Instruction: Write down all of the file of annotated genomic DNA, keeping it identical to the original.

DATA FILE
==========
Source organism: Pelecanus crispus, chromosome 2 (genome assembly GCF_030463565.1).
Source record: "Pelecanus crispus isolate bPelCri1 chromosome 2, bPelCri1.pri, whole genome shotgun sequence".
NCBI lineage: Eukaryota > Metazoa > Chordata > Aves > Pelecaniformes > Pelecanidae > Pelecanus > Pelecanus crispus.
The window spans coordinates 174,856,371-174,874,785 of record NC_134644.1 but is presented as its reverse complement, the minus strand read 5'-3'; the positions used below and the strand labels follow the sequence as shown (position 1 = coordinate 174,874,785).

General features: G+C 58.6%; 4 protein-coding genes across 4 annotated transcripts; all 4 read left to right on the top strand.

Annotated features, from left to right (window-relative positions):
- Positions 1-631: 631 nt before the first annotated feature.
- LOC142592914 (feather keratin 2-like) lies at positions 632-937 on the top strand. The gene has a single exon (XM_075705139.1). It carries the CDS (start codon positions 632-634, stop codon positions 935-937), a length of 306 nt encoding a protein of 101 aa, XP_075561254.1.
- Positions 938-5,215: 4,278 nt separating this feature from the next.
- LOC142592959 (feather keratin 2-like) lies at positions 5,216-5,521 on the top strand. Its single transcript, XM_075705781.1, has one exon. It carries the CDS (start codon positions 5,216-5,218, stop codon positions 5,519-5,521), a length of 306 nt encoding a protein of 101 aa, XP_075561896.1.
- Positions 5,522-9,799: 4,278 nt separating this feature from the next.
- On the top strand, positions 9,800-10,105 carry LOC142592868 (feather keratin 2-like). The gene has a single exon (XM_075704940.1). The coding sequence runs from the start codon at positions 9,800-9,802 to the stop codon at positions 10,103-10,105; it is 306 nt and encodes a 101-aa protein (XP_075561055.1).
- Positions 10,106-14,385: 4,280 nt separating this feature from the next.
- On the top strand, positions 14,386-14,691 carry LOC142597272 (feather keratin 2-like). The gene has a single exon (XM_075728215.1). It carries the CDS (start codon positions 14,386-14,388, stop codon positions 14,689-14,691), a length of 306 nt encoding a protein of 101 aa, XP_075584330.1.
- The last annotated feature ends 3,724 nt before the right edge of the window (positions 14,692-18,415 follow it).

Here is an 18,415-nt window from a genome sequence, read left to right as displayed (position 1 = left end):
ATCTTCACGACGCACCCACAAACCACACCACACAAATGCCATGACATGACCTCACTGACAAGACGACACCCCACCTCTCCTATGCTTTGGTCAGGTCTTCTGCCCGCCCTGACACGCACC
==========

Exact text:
Source organism: Pelecanus crispus, chromosome 2 (genome assembly GCF_030463565.1).
Source record: "Pelecanus crispus isolate bPelCri1 chromosome 2, bPelCri1.pri, whole genome shotgun sequence".
NCBI lineage: Eukaryota > Metazoa > Chordata > Aves > Pelecaniformes > Pelecanidae > Pelecanus > Pelecanus crispus.
The window spans coordinates 174,856,371-174,874,785 of record NC_134644.1 but is presented as its reverse complement, the minus strand read 5'-3'; the positions used below and the strand labels follow the sequence as shown (position 1 = coordinate 174,874,785).

General features: G+C 58.6%; 4 protein-coding genes across 4 annotated transcripts; all 4 read left to right on the top strand.

Annotated features, from left to right (window-relative positions):
- Positions 1-631: 631 nt before the first annotated feature.
- LOC142592914 (feather keratin 2-like) lies at positions 632-937 on the top strand. The gene has a single exon (XM_075705139.1). It carries the CDS (start codon positions 632-634, stop codon positions 935-937), a length of 306 nt encoding a protein of 101 aa, XP_075561254.1.
- Positions 938-5,215: 4,278 nt separating this feature from the next.
- LOC142592959 (feather keratin 2-like) lies at positions 5,216-5,521 on the top strand. Its single transcript, XM_075705781.1, has one exon. It carries the CDS (start codon positions 5,216-5,218, stop codon positions 5,519-5,521), a length of 306 nt encoding a protein of 101 aa, XP_075561896.1.
- Positions 5,522-9,799: 4,278 nt separating this feature from the next.
- On the top strand, positions 9,800-10,105 carry LOC142592868 (feather keratin 2-like). The gene has a single exon (XM_075704940.1). The coding sequence runs from the start codon at positions 9,800-9,802 to the stop codon at positions 10,103-10,105; it is 306 nt and encodes a 101-aa protein (XP_075561055.1).
- Positions 10,106-14,385: 4,280 nt separating this feature from the next.
- On the top strand, positions 14,386-14,691 carry LOC142597272 (feather keratin 2-like). The gene has a single exon (XM_075728215.1). It carries the CDS (start codon positions 14,386-14,388, stop codon positions 14,689-14,691), a length of 306 nt encoding a protein of 101 aa, XP_075584330.1.
- The last annotated feature ends 3,724 nt before the right edge of the window (positions 14,692-18,415 follow it).

Here is an 18,415-nt window from a genome sequence, read left to right as displayed (position 1 = left end):
ATCTTCACGACGCACCCACAAACCACACCACACAAATGCCATGACATGACCTCACTGACAAGACGACACCCCACCTCTCCTATGCTTTGGTCAGGTCTTCTGCCCGCCCTGACACGCACC